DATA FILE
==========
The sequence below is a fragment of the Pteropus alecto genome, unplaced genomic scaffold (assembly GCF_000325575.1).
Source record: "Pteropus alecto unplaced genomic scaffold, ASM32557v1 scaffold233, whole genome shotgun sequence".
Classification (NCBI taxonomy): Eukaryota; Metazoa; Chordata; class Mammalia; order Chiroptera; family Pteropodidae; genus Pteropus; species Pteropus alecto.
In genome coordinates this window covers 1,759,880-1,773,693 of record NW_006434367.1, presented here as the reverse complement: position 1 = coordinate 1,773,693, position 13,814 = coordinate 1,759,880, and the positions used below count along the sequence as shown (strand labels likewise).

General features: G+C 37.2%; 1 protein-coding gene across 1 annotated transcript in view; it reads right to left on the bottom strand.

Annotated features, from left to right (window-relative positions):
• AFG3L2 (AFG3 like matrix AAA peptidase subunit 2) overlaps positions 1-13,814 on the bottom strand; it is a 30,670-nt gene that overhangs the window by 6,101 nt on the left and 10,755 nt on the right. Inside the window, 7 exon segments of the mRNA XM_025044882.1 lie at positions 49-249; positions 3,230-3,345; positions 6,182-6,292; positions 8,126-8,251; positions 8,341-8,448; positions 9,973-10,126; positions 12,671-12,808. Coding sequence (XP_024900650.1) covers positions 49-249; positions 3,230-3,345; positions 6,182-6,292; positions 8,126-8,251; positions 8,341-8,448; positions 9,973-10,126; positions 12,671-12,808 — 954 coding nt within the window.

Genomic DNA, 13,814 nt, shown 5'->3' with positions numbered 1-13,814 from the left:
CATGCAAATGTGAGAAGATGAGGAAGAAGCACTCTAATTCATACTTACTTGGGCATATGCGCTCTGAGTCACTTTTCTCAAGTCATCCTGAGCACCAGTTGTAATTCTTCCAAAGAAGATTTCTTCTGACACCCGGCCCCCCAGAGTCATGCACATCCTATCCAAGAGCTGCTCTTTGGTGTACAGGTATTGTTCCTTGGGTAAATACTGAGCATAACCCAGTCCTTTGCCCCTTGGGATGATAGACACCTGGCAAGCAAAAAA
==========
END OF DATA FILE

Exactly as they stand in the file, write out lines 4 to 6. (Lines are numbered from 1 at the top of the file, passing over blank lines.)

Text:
In genome coordinates this window covers 1,759,880-1,773,693 of record NW_006434367.1, presented here as the reverse complement: position 1 = coordinate 1,773,693, position 13,814 = coordinate 1,759,880, and the positions used below count along the sequence as shown (strand labels likewise).

General features: G+C 37.2%; 1 protein-coding gene across 1 annotated transcript in view; it reads right to left on the bottom strand.

Annotated features, from left to right (window-relative positions):